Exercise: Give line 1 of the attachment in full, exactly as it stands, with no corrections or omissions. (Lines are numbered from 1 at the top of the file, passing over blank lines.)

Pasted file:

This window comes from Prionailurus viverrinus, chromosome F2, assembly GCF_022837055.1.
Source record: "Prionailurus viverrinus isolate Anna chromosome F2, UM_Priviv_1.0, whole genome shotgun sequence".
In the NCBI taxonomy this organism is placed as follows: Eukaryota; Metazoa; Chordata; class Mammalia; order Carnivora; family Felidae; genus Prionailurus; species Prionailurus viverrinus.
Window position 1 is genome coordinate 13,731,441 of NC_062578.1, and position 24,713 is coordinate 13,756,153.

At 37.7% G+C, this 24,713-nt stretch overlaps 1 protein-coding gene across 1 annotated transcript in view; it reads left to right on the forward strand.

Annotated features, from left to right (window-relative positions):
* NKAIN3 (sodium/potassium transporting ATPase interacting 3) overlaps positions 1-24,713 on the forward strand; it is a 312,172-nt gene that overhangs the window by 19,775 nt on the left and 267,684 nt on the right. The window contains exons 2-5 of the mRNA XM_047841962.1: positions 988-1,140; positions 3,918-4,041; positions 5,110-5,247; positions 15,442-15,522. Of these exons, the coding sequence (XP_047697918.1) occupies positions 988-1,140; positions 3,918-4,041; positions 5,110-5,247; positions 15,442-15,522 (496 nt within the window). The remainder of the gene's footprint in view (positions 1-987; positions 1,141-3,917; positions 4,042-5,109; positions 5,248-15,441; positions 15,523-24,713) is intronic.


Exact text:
This window comes from Prionailurus viverrinus, chromosome F2, assembly GCF_022837055.1.